The founder of a Christian peace movement told area religious leaders Monday
that it wasn't enough for them to denounce a military strike against Iraq as unjust
if they want to prevent a war.
They have to get the people in their pews to feel the same way, and then convince
them to act on that sentiment.
Roman Catholic Bishop Thomas Gumbleton holds up a New York Times advertisement
as he speaks against a possible war in Iraq. Gumbleton is an auxiliary bishop
in the Diocese of Detroit.
(Courier-Press Photo/Vincent Pugilese)
"I'm confident we can build a momentum against a war,'' said Roman Catholic
Bishop Thomas Gumbleton, "despite what appears to be happening in Washington right
Gumbleton spoke Monday afternoon to a group of more than 50 Evansville-area
religious leaders who gathered at the University of Evansville's Neu Chapel to
hear the longtime peace activist.
He spoke later to a more general audience at the University of Southern Indiana,
explaining his opposition to the Bush administration's plans to make a pre-emptive
strike against Iraqi leader Saddam Hussein.
"A war at this time would be unjust and immoral,'' said Gumbleton, founder
of Pax Christi USA,
the U.S. branch of an international Catholic organization that promotes nonviolence.
Gumbleton told the Neu Chapel audience that President Bush has failed to make
a case for the war using traditional Christian "just war" principles. Those principles,
Gumbleton explained, include the requirement that war be a last resort, and that
any use of deadly force meet strict moral conditions. He cited a long list of
mainline religious denominations that have gone on record opposing a pre-emptive
strike on Iraq as unjust - including the United Methodist Church, the Presbyterian
Church (USA), the United Church of Christ, the U.S. Conference of Catholic Bishops,
the Episcopal Church and the Evangelical Lutheran Church in America. But he said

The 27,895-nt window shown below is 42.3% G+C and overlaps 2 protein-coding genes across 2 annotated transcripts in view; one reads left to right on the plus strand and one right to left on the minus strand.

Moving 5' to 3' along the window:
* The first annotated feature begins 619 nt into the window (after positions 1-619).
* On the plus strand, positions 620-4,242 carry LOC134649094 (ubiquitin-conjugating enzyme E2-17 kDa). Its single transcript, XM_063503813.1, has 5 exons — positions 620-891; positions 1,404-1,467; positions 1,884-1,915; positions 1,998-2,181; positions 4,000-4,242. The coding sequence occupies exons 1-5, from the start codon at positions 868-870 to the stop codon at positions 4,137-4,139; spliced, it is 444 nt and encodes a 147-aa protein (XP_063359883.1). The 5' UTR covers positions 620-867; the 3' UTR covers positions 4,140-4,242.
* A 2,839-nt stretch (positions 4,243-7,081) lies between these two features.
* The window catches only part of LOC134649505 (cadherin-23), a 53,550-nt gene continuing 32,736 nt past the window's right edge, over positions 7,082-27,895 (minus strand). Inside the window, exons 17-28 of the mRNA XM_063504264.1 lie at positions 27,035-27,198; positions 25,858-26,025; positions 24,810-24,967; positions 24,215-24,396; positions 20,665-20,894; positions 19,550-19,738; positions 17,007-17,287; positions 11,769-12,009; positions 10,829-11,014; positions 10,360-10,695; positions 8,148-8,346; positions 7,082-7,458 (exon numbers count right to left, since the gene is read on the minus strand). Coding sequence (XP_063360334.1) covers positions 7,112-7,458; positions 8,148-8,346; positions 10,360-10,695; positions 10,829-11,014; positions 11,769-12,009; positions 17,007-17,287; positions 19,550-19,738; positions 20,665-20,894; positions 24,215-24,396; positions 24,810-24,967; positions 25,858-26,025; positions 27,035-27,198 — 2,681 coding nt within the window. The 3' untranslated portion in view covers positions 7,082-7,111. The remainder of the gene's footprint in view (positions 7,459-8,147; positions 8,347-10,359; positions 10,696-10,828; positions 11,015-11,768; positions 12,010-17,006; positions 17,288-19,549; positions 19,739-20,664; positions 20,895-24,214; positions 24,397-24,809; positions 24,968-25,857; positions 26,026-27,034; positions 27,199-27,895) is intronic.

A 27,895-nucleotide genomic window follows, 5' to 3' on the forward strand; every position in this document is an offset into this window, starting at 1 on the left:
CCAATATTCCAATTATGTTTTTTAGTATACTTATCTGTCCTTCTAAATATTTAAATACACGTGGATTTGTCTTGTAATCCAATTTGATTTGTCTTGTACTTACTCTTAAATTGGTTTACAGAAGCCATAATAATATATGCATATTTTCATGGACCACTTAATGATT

church leaders have failed to convince their congregations "that a pre-emptive
war cannot be justified." "We need to mobilize hundreds of thousands, even millions,
of people against this war," said Gumbleton. Gumbleton encouraged the church leaders
to go beyond simply preaching against the war.
"It's easy for pastors to force their opinions on people,'' said Gumbleton.
"We need to preach in a such a way that we don't dominate or force our opinions
on people, but instead find a way to raise questions in the hearts and minds of
people...To let them come to the decision on their own." Gumbleton also said that
if the argument on moral grounds doesn't take hold, try one based on what he called
a "common-sense perspective."
Holding up a New York Times full-page ad that appeared Monday, he pointed
to the caricature of Osama bin Laden in the ad. The al-Qaida terrorist leader
is posed as the Uncle Sam character, pointing his finger, with the words, "I Want
You." The ad, placed by anti-war activists, includes a list of reasons why bin
Laden would want the United States to invade Iraq.
Among them is stirring up more anti-American sentiment in the Middle East,
fueling a desire for revenge, dividing the international community and further
destabilizing the Middle East. Gumbleton said there are still too many questions
to be asked before the United States takes military action. Among them, he said,
is the question, "Are we prepared for thousands of U.S. casualties in a war against
a country that has no capacity to attack us? That's the kind of question we ought
to be raising in our communities and our churches." Gumbleton also challenged
church leaders to talk about what he believes is the real reason the Bush administration
is preparing for war: to control oil reserves in Iraq.
"That's to protect our way of life,'' said Gumbleton, "our excessive consumption
of oil...If that's true, that a very profound judgment on our country."
Gumbleton's visit to Evansville was sponsored by the June 1st Coalition, an
Evansville-based organization of religious and peace activists. The coalition
meets every second Sunday at 9 a.m. at St. Mary Catholic Church, 619 Cherry St.
The group will meet Saturday to make plans to take part in an Oct. 26 anti-war
rally in Washington, D.C.
Copyright © 2002 The E.W. Scripps Co